Reveal.js is awesome. It generates slick presentations, it’s packed with features and plugins, and it’s got one hell of a good in-browser editor. But what if you’re running it on your own server? Editing slides through text is fine (and fun), but each slide requires a separate instance of Node running to serve it…right?
There’s a quick and simple workaround that lets you serve up any number of presentations with one node process and access them by directory???—???no more going to a .html page to view the slideshow. [Disclaimer: this is a really small and stupid point, but I’m really picky about this stuff so I made sure I could do it. Any time I go to a page with an extension I am automatically slightly less comfortable than with a directory link.]
Step 1: Grunt Work
(Holy crap I am proud of that pun)
First, go ahead and clone the Reveal.js repository as with any presentation. Create a folder in the repository; this will be the parent directory of all your slideshows (I named mine decks). Now open up Gruntfile.js in the root of the repository and find this section:
files: [ ‘Gruntfile.js’, ‘js/reveal.js’ ],
files: [ ‘css/theme/source/*.scss’, ‘css/theme/template/*.scss’ ],
files: [ ‘css/reveal.scss’ ],
files: [ ‘index.html’ ]
This section tells Grunt what to watch for changes. Upon a modification of any watched file, it re-serves the changed files. We want it to look at more than just index.html in the current directory; we want it to watch all of our separated presentations. Thus, let’s change the code inside the html section slightly:
files: [ 'index.html', 'decks/*/index.html' ]
This will watch all index.html files in a subdirectory of decks???—???exactly what we want.
Step 2: Higher Management
(Not as good, but I’ll go with it)
Because presentation data is going to be in a slightly different spot, we’re going to have to tweak where it looks for CSS, JS, and plugins. Go back to your decks folder. Each presentation will have its own separate folder???—???/decks/pres1/, /decks/pres2/, and so on. I suggest you copy the original index.html that comes with Reveal.js into this new folder, trim out the slides, and then use it as a template once we make some changes. We’re essentially just preprending ../../ to the start of a lot of paths, which tells the presentations to look for resources in the repository’s root directory rather than the presentation’s immediate directory. We’ll do this for all hrefs or srcs starting with /lib, /plugin, /js, or /css. For instance:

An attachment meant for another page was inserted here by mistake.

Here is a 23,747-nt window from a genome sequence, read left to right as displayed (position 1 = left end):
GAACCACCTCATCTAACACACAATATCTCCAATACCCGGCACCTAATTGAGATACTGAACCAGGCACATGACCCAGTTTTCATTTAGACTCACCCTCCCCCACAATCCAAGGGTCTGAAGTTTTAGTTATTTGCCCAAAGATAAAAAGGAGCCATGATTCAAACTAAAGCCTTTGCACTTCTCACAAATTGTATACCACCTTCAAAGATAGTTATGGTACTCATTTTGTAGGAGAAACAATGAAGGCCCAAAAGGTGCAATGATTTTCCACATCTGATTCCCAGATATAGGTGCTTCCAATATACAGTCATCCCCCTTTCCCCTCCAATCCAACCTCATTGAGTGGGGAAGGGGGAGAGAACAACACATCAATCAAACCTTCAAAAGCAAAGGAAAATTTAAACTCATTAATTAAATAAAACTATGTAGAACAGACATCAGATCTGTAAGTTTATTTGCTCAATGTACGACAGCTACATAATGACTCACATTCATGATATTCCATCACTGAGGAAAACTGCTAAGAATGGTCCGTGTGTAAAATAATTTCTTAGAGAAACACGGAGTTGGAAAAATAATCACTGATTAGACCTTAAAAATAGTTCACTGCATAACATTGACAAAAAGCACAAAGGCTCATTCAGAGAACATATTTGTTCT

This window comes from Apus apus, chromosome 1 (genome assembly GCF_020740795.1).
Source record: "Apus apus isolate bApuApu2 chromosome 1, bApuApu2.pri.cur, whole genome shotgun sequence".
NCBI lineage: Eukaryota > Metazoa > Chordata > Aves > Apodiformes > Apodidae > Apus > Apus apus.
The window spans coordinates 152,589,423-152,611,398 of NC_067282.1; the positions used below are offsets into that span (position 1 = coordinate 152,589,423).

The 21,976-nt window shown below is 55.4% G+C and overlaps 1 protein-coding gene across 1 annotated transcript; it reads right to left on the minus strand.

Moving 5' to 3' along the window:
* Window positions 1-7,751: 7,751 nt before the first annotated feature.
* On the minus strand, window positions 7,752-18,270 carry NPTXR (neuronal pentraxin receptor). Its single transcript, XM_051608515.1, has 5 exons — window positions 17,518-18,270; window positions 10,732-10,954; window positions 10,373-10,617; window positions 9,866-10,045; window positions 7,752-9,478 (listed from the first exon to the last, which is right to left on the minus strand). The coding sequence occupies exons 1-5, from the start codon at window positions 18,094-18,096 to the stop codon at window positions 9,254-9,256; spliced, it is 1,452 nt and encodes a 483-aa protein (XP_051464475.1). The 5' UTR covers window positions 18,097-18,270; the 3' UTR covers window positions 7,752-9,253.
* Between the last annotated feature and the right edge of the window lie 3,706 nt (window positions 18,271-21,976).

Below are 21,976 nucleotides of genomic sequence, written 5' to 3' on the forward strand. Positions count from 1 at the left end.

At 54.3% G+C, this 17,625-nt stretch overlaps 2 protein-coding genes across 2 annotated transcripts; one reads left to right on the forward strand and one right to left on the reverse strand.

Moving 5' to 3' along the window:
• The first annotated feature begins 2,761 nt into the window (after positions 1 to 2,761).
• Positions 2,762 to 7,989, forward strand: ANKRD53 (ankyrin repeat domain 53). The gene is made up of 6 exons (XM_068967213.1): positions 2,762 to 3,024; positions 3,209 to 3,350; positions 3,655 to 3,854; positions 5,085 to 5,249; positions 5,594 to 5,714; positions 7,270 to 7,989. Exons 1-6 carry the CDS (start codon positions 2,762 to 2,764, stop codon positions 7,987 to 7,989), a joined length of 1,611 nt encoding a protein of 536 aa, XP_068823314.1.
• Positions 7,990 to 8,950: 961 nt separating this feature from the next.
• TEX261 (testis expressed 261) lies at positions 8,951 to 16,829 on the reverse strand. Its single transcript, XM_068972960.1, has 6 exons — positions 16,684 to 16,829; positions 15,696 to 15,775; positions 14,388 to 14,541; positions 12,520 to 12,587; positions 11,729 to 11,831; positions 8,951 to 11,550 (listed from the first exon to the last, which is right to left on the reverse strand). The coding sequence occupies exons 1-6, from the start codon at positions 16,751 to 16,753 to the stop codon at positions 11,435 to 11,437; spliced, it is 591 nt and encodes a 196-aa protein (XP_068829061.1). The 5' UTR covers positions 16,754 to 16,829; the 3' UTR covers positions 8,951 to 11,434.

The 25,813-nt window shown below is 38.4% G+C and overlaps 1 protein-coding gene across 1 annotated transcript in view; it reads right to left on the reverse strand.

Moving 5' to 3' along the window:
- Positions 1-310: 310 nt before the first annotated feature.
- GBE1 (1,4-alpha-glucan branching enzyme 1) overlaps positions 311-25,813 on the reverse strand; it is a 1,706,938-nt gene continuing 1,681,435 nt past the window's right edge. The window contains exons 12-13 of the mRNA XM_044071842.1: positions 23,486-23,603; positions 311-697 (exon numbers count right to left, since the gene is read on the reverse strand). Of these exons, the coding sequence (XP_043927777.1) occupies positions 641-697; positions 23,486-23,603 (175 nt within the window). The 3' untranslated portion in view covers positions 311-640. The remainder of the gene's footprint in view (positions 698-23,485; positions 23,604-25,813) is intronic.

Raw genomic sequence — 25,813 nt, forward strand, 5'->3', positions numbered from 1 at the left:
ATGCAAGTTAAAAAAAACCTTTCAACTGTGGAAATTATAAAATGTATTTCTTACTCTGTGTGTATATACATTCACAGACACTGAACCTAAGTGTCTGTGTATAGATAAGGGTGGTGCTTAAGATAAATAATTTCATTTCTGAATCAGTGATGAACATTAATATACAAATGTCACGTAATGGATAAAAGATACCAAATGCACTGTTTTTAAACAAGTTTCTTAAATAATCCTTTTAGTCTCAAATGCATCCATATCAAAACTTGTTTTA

<link rel="stylesheet" href="lib/css/zenburn.css">
<link rel="stylesheet" href="../../lib/css/zenburn.css">
And boom! Bob’s your uncle, you’re done. If you actually have an uncle named Bob, let me know.
Incidentally, organizing each presentation like this has an added side effect in terms of organization???—???each presentation and its content, like images, videos, and other resources???—???is a reasonably self-contained unit stored in its own folder.
Step 3: Bonus Tips!
Oh man oh man oh maaaaaan. There’s more useful info in this post? Wow.
If you’re like me, you want to leave presentations running on your server, but you might not want to stop and restart Grunt every time you log out and back in, or worse, kill and restart it if your remote connection drops. Enter screen, one of my favorite unix tools and an all-around useful utility. Screen is exactly what it says???—???it sets up a virtual screen that you can attach to and detach from in any terminal window. To start one, just type screen. If you want to detach from it, press Ctrl+A and then D; this will pop you out of the virtual screen and back to your regular prompt. To rejoin it, screen -r is the command you want; if there’s only one screen running in the background it’ll drop you in, and if there are more it will list them for you.
To make things simpler, you can give a screen a name with the -S (that’s a capital S) flag; instead of having to remember a process ID you can use screen -r <name> to rejoin it.
And to make things better, you can run a screen with a command in mind! There’s no flag for this one, it’s just the command. In our case, then, the command we’re looking to run is
screen -d -m -S <desired screen name> grunt serve
Woah hang on! What are those d and m flags? Those tell the screen to start but in the background. If you run this at boot, when your server starts you’ll have a screen dedicated to your presentation log ready and waiting for you to drop in. I’m not going to suggest a way to run it at boot, because if I do, no matter the method I know I might get angry sysadmins yelling at me. So do some exploring and look it up!
I hope this is somewhat helpful to people; when searching for info on multiple presentations, I mostly just found results discussing multiplexing presentations, or letting others view pages where the presentations are being controlled by a master presenter.
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